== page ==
The phases present in the alloys were analyzed by X−ray diffraction
technique using Cu−Kα (λ = 1.540562 Å) radiation. JCPDS (Joint
Committee of Powder Diffraction Standards) data cards were used to
identify the constituent phases. The lattice parameters of the constituent phases were measured by Cohen's method [27]. The microstructures of the alloys were investigated by scanning electron microscope (SEM) equipped with energy dispersive spectroscopy (EDS). The
samples for XRD and microstructural observation and were cut from the
alloy pancakes by electro discharge machining (EDM) wire cutting. The
chemical compositions of the different phases present in the alloys were
analyzed by a CamecaΘ SX-100 electron probe micro−analyzer (EPMA)
operating at 20 kV. The volume fractions of the phases present in the
alloys were calculated using image analysis software on microstructures
obtained using SEM. The orientation relationships between the phases
were determined using electron backscatter diffraction (EBSD) patterns
obtained in a XL30 FEG scanning electron microscope.
124
Intermetallics 101 (2018) 123–132
M. Sankar et al.
Fig. 2. SEM BSE micrographs of Nb−16Si containing Zr: (a) 0 Zr, (b) 2Zr, (c) 4Zr and (d) 6Zr.
are formed through eutectoid decomposition of Nb3Si phase. Therefore,
the crystallographic orientation relationships between the two phases
Nbss and α−Nb5Si3 were determined by EBSD. The crystallographic
orientation relationship between Nb and α−Nb5Si3 phases within a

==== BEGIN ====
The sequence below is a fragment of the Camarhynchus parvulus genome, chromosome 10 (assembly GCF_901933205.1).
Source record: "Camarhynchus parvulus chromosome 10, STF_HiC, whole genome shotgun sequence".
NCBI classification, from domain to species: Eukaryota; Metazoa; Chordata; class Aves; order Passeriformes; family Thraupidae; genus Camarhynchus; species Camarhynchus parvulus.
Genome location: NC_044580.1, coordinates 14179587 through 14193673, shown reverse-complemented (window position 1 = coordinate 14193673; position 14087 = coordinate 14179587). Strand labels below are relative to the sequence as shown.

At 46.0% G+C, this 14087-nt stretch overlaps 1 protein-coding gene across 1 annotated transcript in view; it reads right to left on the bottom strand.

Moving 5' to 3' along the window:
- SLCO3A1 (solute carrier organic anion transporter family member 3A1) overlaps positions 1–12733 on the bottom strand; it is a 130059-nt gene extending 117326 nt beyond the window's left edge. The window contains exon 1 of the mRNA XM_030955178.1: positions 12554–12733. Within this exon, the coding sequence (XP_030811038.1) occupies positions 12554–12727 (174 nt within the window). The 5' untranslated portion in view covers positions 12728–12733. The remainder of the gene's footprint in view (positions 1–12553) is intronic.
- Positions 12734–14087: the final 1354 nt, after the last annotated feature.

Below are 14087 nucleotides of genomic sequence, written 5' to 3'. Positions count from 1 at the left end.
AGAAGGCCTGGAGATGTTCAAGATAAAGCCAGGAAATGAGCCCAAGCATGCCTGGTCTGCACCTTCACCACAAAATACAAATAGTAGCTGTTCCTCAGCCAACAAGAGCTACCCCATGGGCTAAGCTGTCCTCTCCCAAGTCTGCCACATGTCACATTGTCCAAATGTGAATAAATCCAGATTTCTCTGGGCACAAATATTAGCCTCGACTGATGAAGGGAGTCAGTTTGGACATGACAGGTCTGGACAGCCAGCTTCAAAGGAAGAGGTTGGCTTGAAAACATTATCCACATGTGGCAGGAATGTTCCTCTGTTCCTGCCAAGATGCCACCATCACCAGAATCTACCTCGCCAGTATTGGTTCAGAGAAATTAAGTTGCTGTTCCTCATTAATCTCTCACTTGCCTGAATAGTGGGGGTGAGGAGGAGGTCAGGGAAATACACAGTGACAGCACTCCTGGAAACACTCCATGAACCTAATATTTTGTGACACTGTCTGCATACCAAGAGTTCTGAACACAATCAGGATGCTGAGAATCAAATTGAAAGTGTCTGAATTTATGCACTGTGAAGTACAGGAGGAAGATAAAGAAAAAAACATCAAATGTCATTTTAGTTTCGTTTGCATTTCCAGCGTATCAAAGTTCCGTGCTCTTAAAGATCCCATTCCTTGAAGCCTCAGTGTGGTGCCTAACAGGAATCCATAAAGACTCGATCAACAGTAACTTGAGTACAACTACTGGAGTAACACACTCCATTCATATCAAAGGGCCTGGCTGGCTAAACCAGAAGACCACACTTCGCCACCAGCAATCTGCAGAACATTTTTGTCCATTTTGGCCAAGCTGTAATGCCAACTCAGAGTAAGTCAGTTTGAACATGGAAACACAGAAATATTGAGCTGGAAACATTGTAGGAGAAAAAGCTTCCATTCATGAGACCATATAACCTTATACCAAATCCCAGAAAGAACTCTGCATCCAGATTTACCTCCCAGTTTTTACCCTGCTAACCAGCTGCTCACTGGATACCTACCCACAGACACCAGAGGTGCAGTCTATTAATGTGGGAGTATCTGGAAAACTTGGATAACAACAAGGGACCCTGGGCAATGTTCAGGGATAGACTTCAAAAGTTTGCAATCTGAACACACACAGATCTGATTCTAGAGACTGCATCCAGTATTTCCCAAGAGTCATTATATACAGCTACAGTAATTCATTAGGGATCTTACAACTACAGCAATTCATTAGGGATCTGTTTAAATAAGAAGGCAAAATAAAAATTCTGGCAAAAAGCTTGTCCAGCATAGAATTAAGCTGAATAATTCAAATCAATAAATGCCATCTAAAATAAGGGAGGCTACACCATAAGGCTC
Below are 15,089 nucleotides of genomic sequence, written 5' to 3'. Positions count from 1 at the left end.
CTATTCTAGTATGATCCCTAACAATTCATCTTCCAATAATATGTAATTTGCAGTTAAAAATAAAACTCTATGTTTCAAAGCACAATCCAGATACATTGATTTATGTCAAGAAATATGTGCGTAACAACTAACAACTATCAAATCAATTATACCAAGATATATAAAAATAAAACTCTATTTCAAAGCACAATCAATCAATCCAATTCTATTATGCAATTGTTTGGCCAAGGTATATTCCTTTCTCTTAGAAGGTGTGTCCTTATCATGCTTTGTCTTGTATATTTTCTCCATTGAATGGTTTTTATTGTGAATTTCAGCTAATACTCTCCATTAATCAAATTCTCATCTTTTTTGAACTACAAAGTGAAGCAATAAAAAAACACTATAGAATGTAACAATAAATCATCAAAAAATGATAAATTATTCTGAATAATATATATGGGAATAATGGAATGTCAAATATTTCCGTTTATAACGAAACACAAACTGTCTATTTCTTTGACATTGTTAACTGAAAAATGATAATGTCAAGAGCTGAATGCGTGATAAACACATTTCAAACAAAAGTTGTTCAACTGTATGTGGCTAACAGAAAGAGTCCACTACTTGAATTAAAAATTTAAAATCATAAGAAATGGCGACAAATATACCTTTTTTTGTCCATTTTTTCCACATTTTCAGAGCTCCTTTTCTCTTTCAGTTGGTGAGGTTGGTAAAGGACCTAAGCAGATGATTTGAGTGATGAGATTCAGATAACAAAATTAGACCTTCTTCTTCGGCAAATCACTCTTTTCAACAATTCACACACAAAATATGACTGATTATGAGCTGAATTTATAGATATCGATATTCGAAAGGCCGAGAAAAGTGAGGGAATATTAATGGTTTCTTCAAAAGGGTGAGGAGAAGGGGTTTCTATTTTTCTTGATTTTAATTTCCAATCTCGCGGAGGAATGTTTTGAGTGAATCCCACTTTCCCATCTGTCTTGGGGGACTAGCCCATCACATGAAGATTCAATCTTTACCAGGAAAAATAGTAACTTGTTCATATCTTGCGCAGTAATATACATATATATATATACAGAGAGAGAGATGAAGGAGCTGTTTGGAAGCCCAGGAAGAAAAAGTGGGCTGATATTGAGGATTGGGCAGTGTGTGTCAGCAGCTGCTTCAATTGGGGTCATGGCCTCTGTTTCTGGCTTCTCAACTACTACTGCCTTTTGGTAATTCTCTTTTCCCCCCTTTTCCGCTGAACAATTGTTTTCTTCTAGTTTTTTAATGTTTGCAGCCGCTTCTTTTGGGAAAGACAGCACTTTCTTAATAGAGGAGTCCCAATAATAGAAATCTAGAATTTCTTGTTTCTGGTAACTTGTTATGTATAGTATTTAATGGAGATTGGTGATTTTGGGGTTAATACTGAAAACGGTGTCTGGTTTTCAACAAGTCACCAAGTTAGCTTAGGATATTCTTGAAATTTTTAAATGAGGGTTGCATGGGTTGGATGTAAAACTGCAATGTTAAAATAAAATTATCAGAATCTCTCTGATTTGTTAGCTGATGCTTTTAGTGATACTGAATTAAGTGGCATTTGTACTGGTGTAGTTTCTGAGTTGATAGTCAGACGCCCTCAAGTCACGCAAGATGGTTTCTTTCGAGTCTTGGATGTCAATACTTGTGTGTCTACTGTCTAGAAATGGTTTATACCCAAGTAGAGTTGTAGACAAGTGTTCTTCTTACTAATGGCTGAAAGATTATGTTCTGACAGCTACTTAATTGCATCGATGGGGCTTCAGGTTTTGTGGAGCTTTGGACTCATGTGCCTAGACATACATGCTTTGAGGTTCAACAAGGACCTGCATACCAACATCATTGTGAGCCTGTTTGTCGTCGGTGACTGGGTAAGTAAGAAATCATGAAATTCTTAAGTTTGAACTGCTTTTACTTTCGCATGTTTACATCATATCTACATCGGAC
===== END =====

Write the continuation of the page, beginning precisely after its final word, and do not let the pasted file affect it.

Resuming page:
eutectoid lamellar colony was investigated using pole figures shown in
Fig. 5. As can be seen that the orientation relationships between Nbss
and α−Nb5Si3 phases are (110) Nbss//(110) α−Nb5Si3. The crystallographic orientation relationship obtained between primary Nbss and
eutectoid α−Nb5Si3 phases using pole figures is shown in Fig. 6. The
orientation relationships obtained in this case are (111) Nbss//(100)
α−Nb5Si3.
contrast phase corresponds to Nb5Si3. Table 2 shows the volume fractions of various phases present in the alloys. The volume fraction of Nbss
phase and Nb3Si phase measured in alloy A is 48.66% ± 0.61 and
51.34% ± 0.56 respectively. The volume fraction of Nbss phase is decreased from 48.66% ± 0.61 to 44.06% ± 1.59 and the volume
fraction Nb3Si phase marginally decreased from 51.34 ± 0.56 to
50.47% ± 1.63 with addition of 2%Zr (Alloy AZ2). The alloy AZ2 has
an additional phase of Nb5Si3 with volume fraction of about
5.47% ± 0.0.07. This additional phase has been identified as hexagonal γ−Nb5Si3 by EBSD. The volume fraction of Nbss phase increased
to 59.25% ± 0.51and 63.18% ± 1.22 with addition of 4 %Zr(AZ4)
and 6 %Zr(AZ6) respectively (see Table 2). The volume fraction of
Nb5Si3 phase in alloy AZ4 is 40.75% ± 0.54 and is decreased to
36.82% ± 0.92 in alloy AZ6. The effect of addition of Zr on the lattice